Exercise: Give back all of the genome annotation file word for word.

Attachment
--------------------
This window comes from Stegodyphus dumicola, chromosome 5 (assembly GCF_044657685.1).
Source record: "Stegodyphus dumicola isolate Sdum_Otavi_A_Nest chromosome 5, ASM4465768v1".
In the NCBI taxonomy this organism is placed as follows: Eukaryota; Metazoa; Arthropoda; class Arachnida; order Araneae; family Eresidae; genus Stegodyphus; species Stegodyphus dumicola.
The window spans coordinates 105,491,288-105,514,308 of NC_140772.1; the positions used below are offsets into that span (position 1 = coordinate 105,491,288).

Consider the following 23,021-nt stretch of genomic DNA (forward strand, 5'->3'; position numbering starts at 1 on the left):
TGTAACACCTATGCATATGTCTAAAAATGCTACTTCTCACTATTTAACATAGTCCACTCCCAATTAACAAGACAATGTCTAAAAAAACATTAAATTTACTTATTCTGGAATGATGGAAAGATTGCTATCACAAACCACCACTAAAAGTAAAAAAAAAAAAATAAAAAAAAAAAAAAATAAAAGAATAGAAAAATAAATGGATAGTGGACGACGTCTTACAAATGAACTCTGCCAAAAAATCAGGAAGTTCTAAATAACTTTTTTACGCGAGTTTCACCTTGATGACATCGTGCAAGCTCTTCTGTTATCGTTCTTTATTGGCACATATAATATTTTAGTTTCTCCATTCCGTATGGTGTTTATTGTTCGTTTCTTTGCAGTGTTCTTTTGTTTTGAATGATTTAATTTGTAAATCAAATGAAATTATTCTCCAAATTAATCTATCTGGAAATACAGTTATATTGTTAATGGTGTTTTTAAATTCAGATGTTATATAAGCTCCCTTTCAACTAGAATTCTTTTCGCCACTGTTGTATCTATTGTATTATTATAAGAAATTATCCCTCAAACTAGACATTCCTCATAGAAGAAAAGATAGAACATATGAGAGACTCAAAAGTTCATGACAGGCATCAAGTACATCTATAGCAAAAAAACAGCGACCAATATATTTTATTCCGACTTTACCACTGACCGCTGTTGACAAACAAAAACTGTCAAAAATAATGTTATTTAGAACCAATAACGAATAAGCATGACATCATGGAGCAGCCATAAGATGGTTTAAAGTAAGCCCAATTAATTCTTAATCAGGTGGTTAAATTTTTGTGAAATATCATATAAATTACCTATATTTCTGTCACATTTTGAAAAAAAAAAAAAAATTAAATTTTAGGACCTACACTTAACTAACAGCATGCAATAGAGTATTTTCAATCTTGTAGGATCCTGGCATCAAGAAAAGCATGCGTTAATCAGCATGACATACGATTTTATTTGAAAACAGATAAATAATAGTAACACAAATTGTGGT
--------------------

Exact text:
This window comes from Stegodyphus dumicola, chromosome 5 (assembly GCF_044657685.1).
Source record: "Stegodyphus dumicola isolate Sdum_Otavi_A_Nest chromosome 5, ASM4465768v1".
In the NCBI taxonomy this organism is placed as follows: Eukaryota; Metazoa; Arthropoda; class Arachnida; order Araneae; family Eresidae; genus Stegodyphus; species Stegodyphus dumicola.
The window spans coordinates 105,491,288-105,514,308 of NC_140772.1; the positions used below are offsets into that span (position 1 = coordinate 105,491,288).

Consider the following 23,021-nt stretch of genomic DNA (forward strand, 5'->3'; position numbering starts at 1 on the left):
TGTAACACCTATGCATATGTCTAAAAATGCTACTTCTCACTATTTAACATAGTCCACTCCCAATTAACAAGACAATGTCTAAAAAAACATTAAATTTACTTATTCTGGAATGATGGAAAGATTGCTATCACAAACCACCACTAAAAGTAAAAAAAAAAAAATAAAAAAAAAAAAAAATAAAAGAATAGAAAAATAAATGGATAGTGGACGACGTCTTACAAATGAACTCTGCCAAAAAATCAGGAAGTTCTAAATAACTTTTTTACGCGAGTTTCACCTTGATGACATCGTGCAAGCTCTTCTGTTATCGTTCTTTATTGGCACATATAATATTTTAGTTTCTCCATTCCGTATGGTGTTTATTGTTCGTTTCTTTGCAGTGTTCTTTTGTTTTGAATGATTTAATTTGTAAATCAAATGAAATTATTCTCCAAATTAATCTATCTGGAAATACAGTTATATTGTTAATGGTGTTTTTAAATTCAGATGTTATATAAGCTCCCTTTCAACTAGAATTCTTTTCGCCACTGTTGTATCTATTGTATTATTATAAGAAATTATCCCTCAAACTAGACATTCCTCATAGAAGAAAAGATAGAACATATGAGAGACTCAAAAGTTCATGACAGGCATCAAGTACATCTATAGCAAAAAAACAGCGACCAATATATTTTATTCCGACTTTACCACTGACCGCTGTTGACAAACAAAAACTGTCAAAAATAATGTTATTTAGAACCAATAACGAATAAGCATGACATCATGGAGCAGCCATAAGATGGTTTAAAGTAAGCCCAATTAATTCTTAATCAGGTGGTTAAATTTTTGTGAAATATCATATAAATTACCTATATTTCTGTCACATTTTGAAAAAAAAAAAAAAATTAAATTTTAGGACCTACACTTAACTAACAGCATGCAATAGAGTATTTTCAATCTTGTAGGATCCTGGCATCAAGAAAAGCATGCGTTAATCAGCATGACATACGATTTTATTTGAAAACAGATAAATAATAGTAACACAAATTGTGGT